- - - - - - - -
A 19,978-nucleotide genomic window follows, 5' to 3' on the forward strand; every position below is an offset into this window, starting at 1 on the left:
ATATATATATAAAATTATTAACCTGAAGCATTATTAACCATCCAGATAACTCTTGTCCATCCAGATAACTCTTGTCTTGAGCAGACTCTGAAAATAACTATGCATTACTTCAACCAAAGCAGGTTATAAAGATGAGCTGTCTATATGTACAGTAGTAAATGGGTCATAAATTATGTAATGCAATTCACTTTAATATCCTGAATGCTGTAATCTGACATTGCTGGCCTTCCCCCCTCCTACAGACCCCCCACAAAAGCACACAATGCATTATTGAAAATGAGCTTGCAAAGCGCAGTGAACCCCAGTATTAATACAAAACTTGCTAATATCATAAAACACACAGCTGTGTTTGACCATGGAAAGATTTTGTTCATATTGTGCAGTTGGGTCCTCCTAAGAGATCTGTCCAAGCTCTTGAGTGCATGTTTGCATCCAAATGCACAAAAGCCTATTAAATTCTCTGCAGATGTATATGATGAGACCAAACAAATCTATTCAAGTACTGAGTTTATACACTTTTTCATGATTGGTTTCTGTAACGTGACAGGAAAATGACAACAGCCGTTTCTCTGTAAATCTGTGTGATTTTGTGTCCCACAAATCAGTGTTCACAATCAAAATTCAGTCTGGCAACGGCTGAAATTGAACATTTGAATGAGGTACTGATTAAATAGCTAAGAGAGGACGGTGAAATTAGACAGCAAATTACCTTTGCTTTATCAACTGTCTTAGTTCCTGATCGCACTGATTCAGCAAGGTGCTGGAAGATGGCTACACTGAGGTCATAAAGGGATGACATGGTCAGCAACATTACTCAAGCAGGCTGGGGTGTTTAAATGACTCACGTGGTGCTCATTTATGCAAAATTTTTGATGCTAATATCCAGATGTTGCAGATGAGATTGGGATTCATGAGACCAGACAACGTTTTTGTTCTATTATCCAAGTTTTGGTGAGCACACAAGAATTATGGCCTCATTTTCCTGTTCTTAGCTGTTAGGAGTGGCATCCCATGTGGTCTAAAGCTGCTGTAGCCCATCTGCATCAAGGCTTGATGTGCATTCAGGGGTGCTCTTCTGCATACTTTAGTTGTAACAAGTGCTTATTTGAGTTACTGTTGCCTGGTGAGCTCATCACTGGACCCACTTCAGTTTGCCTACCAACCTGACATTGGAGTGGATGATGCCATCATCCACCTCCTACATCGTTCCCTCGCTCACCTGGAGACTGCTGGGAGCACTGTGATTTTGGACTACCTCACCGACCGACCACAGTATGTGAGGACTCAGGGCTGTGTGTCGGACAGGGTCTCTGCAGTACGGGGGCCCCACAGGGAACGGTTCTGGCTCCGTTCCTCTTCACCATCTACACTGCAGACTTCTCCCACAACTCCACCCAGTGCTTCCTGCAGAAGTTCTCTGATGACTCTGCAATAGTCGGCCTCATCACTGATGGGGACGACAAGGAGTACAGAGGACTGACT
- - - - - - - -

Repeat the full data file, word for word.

A 19,978-nucleotide genomic window follows, 5' to 3' on the forward strand; every position below is an offset into this window, starting at 1 on the left:
ATATATATATAAAATTATTAACCTGAAGCATTATTAACCATCCAGATAACTCTTGTCCATCCAGATAACTCTTGTCTTGAGCAGACTCTGAAAATAACTATGCATTACTTCAACCAAAGCAGGTTATAAAGATGAGCTGTCTATATGTACAGTAGTAAATGGGTCATAAATTATGTAATGCAATTCACTTTAATATCCTGAATGCTGTAATCTGACATTGCTGGCCTTCCCCCCTCCTACAGACCCCCCACAAAAGCACACAATGCATTATTGAAAATGAGCTTGCAAAGCGCAGTGAACCCCAGTATTAATACAAAACTTGCTAATATCATAAAACACACAGCTGTGTTTGACCATGGAAAGATTTTGTTCATATTGTGCAGTTGGGTCCTCCTAAGAGATCTGTCCAAGCTCTTGAGTGCATGTTTGCATCCAAATGCACAAAAGCCTATTAAATTCTCTGCAGATGTATATGATGAGACCAAACAAATCTATTCAAGTACTGAGTTTATACACTTTTTCATGATTGGTTTCTGTAACGTGACAGGAAAATGACAACAGCCGTTTCTCTGTAAATCTGTGTGATTTTGTGTCCCACAAATCAGTGTTCACAATCAAAATTCAGTCTGGCAACGGCTGAAATTGAACATTTGAATGAGGTACTGATTAAATAGCTAAGAGAGGACGGTGAAATTAGACAGCAAATTACCTTTGCTTTATCAACTGTCTTAGTTCCTGATCGCACTGATTCAGCAAGGTGCTGGAAGATGGCTACACTGAGGTCATAAAGGGATGACATGGTCAGCAACATTACTCAAGCAGGCTGGGGTGTTTAAATGACTCACGTGGTGCTCATTTATGCAAAATTTTTGATGCTAATATCCAGATGTTGCAGATGAGATTGGGATTCATGAGACCAGACAACGTTTTTGTTCTATTATCCAAGTTTTGGTGAGCACACAAGAATTATGGCCTCATTTTCCTGTTCTTAGCTGTTAGGAGTGGCATCCCATGTGGTCTAAAGCTGCTGTAGCCCATCTGCATCAAGGCTTGATGTGCATTCAGGGGTGCTCTTCTGCATACTTTAGTTGTAACAAGTGCTTATTTGAGTTACTGTTGCCTGGTGAGCTCATCACTGGACCCACTTCAGTTTGCCTACCAACCTGACATTGGAGTGGATGATGCCATCATCCACCTCCTACATCGTTCCCTCGCTCACCTGGAGACTGCTGGGAGCACTGTGATTTTGGACTACCTCACCGACCGACCACAGTATGTGAGGACTCAGGGCTGTGTGTCGGACAGGGTCTCTGCAGTACGGGGGCCCCACAGGGAACGGTTCTGGCTCCGTTCCTCTTCACCATCTACACTGCAGACTTCTCCCACAACTCCACCCAGTGCTTCCTGCAGAAGTTCTCTGATGACTCTGCAATAGTCGGCCTCATCACTGATGGGGACGACAAGGAGTACAGAGGACTGACT